|The tools of the trade|
It is almost impossible for us to imagine the pain that was a part of surgery before the development of anæsthetics in the middle years of the nineteenth century. Yet even when the efficacy of ether and chloroform had been demonstrated, there were those who opposed the use of these agents on moral and biblical grounds. There were, inevitably, deaths in the early use of anæsthetics, some of which, with greater knowledge of the most appropriate procedures for the use and delivery of these powerful agents might have been avoided. But there were also successes, and with their use surgeons were granted two great gifts, the gift of time and capacity to engage in operations which previously had been too difficult to achieve while the patient was conscious.
… a terror that surpasses all description, & the most torturing pain. Yet – when the dreadful steel was plunged into the breast – cutting through veins – arteries – flesh – nerves – I needed no injunction not to restrain my cries. I began a scream that lasted unintermittingly during the whole time of the incision - & I almost marvel that it rings not in my Ears still! so excruciating was the agony. When the wound was made, & the instrument was withdrawn, the pain seemed undiminished, for the air that suddenly rushed into those delicate parts felt like a mass of minute but sharp & forked poniards … presently the terrible cutting was renewed … I then felt the Knife
ling against the breast bone – scraping it! –
The operation was over, including the dressing of the wound, in twenty minutes. All those involved were deeply affected and the surgeon, Dominique Jean Larrey, one of founders of modern military surgery, was described by Fanny Burney as “pale nearly as myself, his face streaked with blood, its expression depicting grief, apprehension & almost horror.”
Not only was there the horror of the operation so terrifyingly described, there was the fear, the dread, that the patient inevitably felt leading up to the actual surgery. Florence Nightingale, summed it up when she said,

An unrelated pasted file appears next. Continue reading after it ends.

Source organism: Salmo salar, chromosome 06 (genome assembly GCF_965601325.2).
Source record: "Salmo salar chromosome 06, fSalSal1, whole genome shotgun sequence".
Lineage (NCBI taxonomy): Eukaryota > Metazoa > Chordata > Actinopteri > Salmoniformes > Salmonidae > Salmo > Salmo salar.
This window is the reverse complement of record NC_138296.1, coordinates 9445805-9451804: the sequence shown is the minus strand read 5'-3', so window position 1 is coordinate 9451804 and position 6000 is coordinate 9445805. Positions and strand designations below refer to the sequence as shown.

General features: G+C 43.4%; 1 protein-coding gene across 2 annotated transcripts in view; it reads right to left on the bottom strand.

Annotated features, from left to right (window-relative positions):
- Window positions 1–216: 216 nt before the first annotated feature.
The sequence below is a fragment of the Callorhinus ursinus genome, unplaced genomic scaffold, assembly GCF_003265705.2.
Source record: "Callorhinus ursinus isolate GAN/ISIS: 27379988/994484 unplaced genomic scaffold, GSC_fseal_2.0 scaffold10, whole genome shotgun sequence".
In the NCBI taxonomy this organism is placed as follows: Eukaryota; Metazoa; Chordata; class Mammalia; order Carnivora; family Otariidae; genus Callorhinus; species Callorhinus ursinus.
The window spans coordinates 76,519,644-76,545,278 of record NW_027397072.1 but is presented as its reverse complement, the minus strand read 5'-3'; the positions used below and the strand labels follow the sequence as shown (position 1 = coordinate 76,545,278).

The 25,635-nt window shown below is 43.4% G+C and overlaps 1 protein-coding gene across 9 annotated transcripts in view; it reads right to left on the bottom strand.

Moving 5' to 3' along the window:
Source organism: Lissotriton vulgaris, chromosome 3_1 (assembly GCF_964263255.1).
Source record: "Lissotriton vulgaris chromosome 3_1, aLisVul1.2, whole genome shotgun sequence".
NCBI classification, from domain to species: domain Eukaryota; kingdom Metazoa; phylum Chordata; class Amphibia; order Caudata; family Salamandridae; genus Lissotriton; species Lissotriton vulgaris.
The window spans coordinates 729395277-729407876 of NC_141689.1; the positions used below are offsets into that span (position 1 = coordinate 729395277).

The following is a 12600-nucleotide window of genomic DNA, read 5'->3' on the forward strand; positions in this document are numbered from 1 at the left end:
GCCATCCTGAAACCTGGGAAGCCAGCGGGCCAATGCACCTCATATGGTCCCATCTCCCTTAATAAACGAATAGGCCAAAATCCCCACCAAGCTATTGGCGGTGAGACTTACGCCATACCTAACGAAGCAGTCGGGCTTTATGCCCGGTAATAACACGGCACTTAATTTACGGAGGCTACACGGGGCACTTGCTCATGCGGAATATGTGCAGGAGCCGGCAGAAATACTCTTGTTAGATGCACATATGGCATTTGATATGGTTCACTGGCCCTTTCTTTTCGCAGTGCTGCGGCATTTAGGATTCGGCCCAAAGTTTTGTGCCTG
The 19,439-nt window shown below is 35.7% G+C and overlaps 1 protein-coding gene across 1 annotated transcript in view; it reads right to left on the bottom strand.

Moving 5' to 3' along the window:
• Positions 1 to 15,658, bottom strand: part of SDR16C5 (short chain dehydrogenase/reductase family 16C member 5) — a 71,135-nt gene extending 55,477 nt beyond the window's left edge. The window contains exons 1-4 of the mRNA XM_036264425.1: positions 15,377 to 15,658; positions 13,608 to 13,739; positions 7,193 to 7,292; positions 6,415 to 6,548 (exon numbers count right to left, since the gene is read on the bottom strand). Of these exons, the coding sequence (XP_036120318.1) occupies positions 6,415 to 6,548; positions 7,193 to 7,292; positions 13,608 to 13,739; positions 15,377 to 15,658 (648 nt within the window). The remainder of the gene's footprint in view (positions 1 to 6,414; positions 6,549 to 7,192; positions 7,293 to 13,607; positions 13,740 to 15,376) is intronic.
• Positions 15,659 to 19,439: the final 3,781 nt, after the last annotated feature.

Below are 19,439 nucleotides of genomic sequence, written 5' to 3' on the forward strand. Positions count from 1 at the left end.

Apprehension, uncertainty, waiting, expectation, fear of surprise, do a patient more harm than any exertion. Remember, he is face to face with his enemy all the time, internally wrestling with him, having long imaginary conversations with him.
In a footnote on the same page, she goes on, “There are many physical operations where … the danger is in a direct ratio to the time the operation lasts; and … the operator’s success will be in direct ratio to his quickness.”
In this regard, clearly, battlefield amputations, despite the dread with which they were surely faced, at least did not engender the prolonged sense of panic that would have been the case for those, like Fanny Burney, as they anticipated surgery without anæsthetics. As terrible as her ordeal was, Fanny Burney survived and went on to live another 28 years, dying in Bath at the age of 87.
One would have to think, that with the advent of anæsthetics in the mid-1840s, their use would quickly become commonplace. But that was not the case. The use of such agents, it was argued, was against the law of God, pain was required for survival during and after an operation, individuals were somehow robbed of their awareness and this was dangerous during surgery. Surgery was always the last resort and then, in most cases, it was fast, fierce and incredibly painful. Yet, as Stephanie Snow has pointed out, “from December 1846 until at least the 1860s, anæsthesia was a selective practice.” For many surgeons, pain was seen as an important element of a successful operation.